“The man who humbles himself shall be exalted.” Is that the reward from Father to His listening children? No. A humbled man is exalted because of that soul-fulfillment he receives from having a close personal relationship with Father. What could be more exalting than that? That closeness with Father says you feel at home in the world, no matter where you go. You feel equal with all people, not inferior, not in self-loathing, but side-by-side with your brothers and sisters. The man focused on being humble is a man who  is listening and receiving guidance. He feels confidence to move about in the world. He is not held back by opinions, social mores or current fads. The humble man is truly free. A wise person would do well to take their lessons on humility as guideposts to a more enlightened path.

One who exalts himself seeks to serve his fellows in a selfish way, a way that makes people look up to him. The self-exalted person cannot really minister to his fellows, for he has not their best interests at heart, nor does he have Father in the forefront of his mind. His duties are self-serving and possibly damaging to a few trusting souls.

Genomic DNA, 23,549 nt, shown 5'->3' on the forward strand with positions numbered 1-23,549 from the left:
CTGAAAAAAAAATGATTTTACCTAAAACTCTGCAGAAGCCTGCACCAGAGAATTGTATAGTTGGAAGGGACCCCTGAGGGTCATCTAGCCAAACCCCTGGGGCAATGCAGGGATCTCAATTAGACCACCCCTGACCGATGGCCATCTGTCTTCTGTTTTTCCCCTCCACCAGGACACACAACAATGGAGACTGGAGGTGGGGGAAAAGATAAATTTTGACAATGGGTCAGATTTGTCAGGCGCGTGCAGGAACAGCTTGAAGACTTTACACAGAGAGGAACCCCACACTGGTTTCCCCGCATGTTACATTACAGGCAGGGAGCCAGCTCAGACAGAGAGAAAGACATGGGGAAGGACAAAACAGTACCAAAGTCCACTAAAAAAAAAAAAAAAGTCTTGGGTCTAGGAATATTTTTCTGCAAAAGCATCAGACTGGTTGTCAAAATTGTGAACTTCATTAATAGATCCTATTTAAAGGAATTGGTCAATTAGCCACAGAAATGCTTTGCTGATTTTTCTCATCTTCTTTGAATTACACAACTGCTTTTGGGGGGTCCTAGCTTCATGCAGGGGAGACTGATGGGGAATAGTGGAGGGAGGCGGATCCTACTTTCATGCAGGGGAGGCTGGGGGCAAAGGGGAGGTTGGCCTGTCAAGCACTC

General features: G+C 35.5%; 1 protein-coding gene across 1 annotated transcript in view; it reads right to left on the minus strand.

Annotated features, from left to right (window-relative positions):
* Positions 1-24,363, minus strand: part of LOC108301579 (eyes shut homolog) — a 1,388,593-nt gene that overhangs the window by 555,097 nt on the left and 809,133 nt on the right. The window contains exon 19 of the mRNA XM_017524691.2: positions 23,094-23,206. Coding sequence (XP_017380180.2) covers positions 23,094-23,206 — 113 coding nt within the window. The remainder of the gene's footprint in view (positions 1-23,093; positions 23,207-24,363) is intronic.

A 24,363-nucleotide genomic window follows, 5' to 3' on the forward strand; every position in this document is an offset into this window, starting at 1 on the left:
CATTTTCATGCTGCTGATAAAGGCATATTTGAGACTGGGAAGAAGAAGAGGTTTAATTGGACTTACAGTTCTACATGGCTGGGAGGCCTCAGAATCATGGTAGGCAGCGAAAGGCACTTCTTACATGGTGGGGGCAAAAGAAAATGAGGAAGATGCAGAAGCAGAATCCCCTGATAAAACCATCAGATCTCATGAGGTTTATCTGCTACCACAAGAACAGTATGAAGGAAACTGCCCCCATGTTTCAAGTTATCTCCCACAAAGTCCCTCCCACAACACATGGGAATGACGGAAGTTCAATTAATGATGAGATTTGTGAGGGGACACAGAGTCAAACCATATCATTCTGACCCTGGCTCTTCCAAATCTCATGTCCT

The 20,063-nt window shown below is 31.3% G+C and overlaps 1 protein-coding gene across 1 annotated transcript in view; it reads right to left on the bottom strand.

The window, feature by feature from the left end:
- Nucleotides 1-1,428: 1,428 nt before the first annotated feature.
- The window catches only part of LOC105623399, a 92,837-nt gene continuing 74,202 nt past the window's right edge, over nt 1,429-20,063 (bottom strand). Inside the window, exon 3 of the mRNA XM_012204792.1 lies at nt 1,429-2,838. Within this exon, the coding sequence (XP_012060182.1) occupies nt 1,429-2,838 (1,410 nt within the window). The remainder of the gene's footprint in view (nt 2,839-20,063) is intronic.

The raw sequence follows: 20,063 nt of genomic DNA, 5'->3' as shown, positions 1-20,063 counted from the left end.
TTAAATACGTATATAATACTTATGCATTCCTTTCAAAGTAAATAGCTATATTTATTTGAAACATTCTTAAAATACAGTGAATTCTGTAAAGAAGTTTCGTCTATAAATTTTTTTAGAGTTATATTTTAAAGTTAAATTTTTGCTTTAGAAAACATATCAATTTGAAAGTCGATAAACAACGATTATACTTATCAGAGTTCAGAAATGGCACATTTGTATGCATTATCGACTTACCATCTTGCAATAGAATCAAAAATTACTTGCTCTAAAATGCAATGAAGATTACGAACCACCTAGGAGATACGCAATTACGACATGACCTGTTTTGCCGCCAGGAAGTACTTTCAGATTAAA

The humble person first and foremost seeks to serve and minister because he loves God. Love is the desire to do good to others. The humble person desires to serve God by serving God’s children. Secondly, the humble person has an overwhelming need to serve out of love for his fellows. With balanced humility you see the world as your home and you crave to do your part as a member of the family. You seek not to be put above your fellows as if you have something they do not, no. You seek not to be set apart as special or as chosen by God. You will minister and be ministered to.

The imbalanced minister receives not service from his fellows, for after all with ‘his’ wisdom, why would he need it? I understand those who feel undeserving might reject personal ministry, but that is a subject for another time.